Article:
Not every male would have foreskin anxiety

Posted: January 31st, 2015 | Author: | Filed under: Ethics, FCD, Hygiene, Locker Room, Logic, Parenting, Regret | No Comments »

It’s rare that I read something providing both confirmation and frustration. Such is the case with this interview with Aaron Calloway, a man who chose circumcision for himself as an adult. Some of Mr. Calloway’s thinking precedes the Q&A in the interview:

“I have been in a couple of social circles where people would be talking and say, ‘Ugh, yeah. He was uncut,’ and I, like, didn’t want that,’” Calloway told me, when we spoke a second time about his circumcision. “And I’m sitting there with an uncut penis. People don’t really assume you may not be [cut]. They just assume that you’re cut and if you’re not, it’s kind of like this abomination.”

I’ll assume everyone is familiar with this because it certainly matches my experience. Americans generally assume every male is – and should be – circumcised. It’s what we do. It’s “good”. I take a different view on what to do with society’s perception. Of course I don’t have the same experience Mr. Calloway does. Mine is people assuming I’m happy with being circumcised, because why wouldn’t I be? It’s strange, and annoying because I don’t care what other people think about my preference. I’d rather have my normal body, which I had until my parents made my choice.

Early in the interview, Jenny Kutner, asks a question that expands on this:

How would you say it’s perceived to be uncircumcised [sic]?

It’s strange because it really depends on being asked. If you are someone who prefers a cut penis, or to be circumcised, it’s weird because the preference — they automatically associate it with cleanliness. It’s considered a more proper penis and uncircumcised is like, weird. But it makes me think, it’s weird to actually be born and have your penis hacked at. I am glad that I made the decision on my own to do it. There’s something empowering about that.

I’m glad Mr. Calloway had his choice, even though I don’t (emotionally) understand – and wouldn’t make – the choice he made. He’s correct that it’s weird to be born and have your (healthy) penis hacked at. That weirdness is why I dreaded this excellent, necessary question:

Since you found it empowering to decide yourself, what do you think you would do for your son if you had one?

I would probably get him circumcised, only because I wouldn’t want him to deal with the social embarrassment of [not being circumcised], because it can come off that way. I’ve been in situations where if I let myself, I could’ve felt embarrassed, but I chose to own it. I think I had enough resilience where it didn’t get to me, but I think that some people in that situation, it does get to them.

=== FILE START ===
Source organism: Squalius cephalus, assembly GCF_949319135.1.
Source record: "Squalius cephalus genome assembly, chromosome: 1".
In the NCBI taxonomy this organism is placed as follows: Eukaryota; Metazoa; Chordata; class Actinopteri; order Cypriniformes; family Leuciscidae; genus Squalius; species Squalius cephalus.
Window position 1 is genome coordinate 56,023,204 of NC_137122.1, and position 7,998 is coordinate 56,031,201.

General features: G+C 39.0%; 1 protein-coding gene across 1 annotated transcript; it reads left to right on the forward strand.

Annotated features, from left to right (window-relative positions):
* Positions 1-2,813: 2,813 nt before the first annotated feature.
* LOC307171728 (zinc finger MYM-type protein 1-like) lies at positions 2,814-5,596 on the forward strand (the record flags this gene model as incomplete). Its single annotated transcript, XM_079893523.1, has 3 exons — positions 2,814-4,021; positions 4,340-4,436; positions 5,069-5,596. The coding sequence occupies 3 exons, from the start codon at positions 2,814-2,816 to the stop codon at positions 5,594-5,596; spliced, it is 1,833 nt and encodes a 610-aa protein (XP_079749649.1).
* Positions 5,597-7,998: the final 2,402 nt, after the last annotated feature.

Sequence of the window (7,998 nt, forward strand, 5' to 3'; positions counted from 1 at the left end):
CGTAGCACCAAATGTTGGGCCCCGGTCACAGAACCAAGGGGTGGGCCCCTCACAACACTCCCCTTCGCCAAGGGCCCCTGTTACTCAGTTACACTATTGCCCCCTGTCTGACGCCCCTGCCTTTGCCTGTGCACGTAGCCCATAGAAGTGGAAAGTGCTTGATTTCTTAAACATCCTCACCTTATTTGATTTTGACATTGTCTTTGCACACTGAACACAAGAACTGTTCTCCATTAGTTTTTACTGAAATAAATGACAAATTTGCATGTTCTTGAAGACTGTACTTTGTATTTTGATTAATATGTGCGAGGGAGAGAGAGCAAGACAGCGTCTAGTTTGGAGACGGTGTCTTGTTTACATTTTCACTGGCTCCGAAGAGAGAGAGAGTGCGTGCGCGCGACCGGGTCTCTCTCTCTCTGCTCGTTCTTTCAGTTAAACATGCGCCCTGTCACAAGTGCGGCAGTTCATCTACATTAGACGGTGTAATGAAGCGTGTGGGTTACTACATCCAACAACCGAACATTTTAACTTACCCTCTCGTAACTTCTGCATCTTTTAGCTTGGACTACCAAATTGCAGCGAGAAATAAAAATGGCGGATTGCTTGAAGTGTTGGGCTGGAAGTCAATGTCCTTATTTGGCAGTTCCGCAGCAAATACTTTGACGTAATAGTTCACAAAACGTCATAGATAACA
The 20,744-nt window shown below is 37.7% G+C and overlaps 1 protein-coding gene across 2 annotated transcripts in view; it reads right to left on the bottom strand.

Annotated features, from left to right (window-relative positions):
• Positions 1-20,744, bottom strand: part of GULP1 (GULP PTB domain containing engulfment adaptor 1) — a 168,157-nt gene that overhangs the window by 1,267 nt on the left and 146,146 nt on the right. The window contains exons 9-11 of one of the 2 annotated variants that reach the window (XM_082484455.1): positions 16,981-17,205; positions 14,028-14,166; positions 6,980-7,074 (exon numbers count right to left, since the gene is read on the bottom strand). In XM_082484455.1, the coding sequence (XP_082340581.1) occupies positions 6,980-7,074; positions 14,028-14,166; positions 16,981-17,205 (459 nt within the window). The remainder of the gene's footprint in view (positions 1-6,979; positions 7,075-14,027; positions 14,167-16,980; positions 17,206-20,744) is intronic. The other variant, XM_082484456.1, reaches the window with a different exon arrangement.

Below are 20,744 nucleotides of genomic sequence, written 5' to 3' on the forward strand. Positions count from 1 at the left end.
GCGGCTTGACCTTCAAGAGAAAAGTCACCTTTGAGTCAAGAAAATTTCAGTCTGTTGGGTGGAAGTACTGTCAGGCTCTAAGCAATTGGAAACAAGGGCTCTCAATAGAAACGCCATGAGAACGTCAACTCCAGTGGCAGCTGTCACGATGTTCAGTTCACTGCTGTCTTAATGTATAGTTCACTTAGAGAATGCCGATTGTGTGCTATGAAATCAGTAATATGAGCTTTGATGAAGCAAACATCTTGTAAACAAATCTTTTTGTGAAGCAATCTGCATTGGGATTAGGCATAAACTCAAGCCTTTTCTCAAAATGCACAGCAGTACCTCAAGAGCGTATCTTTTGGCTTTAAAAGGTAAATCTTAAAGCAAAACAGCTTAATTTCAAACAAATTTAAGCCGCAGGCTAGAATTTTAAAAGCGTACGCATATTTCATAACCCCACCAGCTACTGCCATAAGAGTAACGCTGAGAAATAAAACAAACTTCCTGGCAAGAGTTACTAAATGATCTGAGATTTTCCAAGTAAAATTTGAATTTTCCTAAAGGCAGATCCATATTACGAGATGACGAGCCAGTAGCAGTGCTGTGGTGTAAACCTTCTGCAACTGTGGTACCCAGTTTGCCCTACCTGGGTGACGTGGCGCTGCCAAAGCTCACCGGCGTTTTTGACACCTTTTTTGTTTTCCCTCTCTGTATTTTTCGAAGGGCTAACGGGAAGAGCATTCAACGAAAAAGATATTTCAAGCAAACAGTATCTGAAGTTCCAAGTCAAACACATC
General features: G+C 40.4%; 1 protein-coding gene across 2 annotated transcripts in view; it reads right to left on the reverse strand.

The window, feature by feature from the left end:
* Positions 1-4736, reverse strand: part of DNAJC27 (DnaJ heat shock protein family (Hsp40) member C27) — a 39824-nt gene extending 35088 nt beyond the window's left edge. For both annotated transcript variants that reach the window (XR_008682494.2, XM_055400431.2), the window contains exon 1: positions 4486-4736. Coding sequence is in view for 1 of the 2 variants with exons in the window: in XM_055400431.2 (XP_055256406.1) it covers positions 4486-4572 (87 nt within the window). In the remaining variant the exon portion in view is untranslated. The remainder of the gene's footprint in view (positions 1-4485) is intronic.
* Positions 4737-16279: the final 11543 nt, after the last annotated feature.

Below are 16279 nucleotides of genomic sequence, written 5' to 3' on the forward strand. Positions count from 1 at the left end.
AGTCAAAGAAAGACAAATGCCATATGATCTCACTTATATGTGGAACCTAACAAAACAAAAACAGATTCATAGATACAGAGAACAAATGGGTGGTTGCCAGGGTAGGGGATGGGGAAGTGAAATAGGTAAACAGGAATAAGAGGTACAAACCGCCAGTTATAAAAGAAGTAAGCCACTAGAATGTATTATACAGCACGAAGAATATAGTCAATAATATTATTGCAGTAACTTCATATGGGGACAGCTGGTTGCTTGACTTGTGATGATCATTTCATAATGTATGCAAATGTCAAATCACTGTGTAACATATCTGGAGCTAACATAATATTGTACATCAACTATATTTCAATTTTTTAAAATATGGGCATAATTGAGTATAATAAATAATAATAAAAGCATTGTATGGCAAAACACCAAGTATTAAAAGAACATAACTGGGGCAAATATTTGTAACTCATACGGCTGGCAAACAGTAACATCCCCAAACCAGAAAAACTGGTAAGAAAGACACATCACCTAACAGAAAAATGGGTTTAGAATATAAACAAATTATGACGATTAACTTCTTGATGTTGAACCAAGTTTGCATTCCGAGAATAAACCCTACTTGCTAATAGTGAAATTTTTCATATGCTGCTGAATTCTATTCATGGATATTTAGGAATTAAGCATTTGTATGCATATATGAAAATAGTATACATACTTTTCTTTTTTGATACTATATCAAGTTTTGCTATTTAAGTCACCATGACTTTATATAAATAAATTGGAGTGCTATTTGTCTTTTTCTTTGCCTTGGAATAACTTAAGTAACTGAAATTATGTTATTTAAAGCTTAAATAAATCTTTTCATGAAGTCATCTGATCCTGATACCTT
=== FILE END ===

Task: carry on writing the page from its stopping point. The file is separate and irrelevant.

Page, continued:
I wanted to turn off my monitor, unplug it, and throw it in the garbage when I read this, just so I’d never be able to read that answer again. Because the obvious question is obvious: What if that hypothetical son wouldn’t be embarrassed by social pressure to be circumcised? Or, what if the social pressure is no longer the same 15+ years after that hypothetical son is born in the future? And, I still remember, “I am glad that I made the decision on my own to do it” from the previous question. Is there a reason to assume a hypothetical son wouldn’t want his choice, too?

My frustration with Mr. Calloway’s answer grew later in the interview when the question turned to Mr. Calloway’s results:

Aside from not being able to ejaculate for a while, were there any other negative side effects?

Besides the desensitization –

So you do have less sensation now?

Yes, and that is something that I’m a little bit sour about. I used to have very intense orgasms–my legs would curl and my head would go back. It was cool. I was very into it. Now, I’ll cum or whatever, and it’s just more calm. It’ll feel good, but it’s not as dramatic as before, which was nice, because it felt sexual and passionate, and now it’s just like, get out.

Is it worth it?

Is it worth it? I would say, in my situation, and my experiences, yes, it is to me, because I just personally feel better about it. I was with some friends who were talking about the word “smegma” and making jokes about it, and now I don’t have to feel uncomfortable in that situation, and that’s really nice. I think for me and my personal psyche, it is worth it. I’m not saying that when I cum I don’t feel anything. No. That’s not the situation either. I still get horny. I want to have sex. It still feels great and I still have an orgasm. Is it to a lesser degree? Yes. Is it an orgasm nonetheless? Definitely.